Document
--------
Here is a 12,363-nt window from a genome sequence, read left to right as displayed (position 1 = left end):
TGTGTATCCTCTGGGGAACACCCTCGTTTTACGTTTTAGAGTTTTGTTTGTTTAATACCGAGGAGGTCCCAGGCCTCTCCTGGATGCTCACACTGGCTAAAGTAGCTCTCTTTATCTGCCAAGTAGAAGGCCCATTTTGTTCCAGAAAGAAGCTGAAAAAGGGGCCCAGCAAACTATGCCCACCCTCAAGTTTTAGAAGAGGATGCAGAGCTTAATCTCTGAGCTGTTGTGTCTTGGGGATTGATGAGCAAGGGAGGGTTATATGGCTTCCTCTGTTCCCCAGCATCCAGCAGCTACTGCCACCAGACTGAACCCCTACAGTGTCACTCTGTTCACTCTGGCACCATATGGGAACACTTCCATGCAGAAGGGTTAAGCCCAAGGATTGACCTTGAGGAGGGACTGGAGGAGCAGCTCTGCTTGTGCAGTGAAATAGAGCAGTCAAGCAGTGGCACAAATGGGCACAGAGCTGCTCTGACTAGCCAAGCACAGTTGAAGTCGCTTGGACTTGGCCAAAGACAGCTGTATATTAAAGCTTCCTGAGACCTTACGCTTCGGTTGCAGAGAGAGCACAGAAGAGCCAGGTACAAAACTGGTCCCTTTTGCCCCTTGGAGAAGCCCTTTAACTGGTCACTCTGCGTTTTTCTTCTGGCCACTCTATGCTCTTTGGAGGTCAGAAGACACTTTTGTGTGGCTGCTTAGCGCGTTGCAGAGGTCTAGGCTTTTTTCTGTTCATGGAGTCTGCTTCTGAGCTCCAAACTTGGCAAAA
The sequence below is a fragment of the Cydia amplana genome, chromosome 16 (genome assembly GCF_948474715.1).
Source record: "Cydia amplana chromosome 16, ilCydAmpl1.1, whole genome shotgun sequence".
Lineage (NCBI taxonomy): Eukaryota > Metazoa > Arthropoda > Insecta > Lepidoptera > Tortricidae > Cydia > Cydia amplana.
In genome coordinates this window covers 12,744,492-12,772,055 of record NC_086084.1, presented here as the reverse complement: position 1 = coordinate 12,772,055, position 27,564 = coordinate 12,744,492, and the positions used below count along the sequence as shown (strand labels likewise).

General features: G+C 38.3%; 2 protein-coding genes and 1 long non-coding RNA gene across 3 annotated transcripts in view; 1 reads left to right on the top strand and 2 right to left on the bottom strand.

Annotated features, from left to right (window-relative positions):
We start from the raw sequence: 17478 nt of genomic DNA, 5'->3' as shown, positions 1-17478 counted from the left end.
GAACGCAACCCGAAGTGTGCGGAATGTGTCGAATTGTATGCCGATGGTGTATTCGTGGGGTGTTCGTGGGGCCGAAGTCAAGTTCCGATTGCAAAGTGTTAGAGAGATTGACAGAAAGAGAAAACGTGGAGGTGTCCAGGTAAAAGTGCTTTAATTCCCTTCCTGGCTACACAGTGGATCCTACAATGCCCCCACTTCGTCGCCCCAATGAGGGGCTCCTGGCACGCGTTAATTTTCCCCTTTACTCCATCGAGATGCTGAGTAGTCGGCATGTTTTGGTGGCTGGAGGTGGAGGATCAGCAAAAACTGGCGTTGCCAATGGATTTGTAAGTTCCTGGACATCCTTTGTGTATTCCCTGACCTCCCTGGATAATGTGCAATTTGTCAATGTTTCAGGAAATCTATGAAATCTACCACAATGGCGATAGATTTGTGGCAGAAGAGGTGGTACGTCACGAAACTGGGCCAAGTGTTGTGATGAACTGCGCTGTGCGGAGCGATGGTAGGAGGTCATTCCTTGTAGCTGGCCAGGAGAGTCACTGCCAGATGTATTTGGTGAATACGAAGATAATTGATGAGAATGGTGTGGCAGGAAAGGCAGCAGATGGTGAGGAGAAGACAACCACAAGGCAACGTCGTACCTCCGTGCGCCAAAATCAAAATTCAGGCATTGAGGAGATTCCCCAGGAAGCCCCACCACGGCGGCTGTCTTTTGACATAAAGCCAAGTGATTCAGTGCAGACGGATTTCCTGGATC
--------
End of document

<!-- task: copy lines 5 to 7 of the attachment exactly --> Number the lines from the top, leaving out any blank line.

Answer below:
Lineage (NCBI taxonomy): Eukaryota > Metazoa > Arthropoda > Insecta > Lepidoptera > Tortricidae > Cydia > Cydia amplana.
In genome coordinates this window covers 12,744,492-12,772,055 of record NC_086084.1, presented here as the reverse complement: position 1 = coordinate 12,772,055, position 27,564 = coordinate 12,744,492, and the positions used below count along the sequence as shown (strand labels likewise).

General features: G+C 38.3%; 2 protein-coding genes and 1 long non-coding RNA gene across 3 annotated transcripts in view; 1 reads left to right on the top strand and 2 right to left on the bottom strand.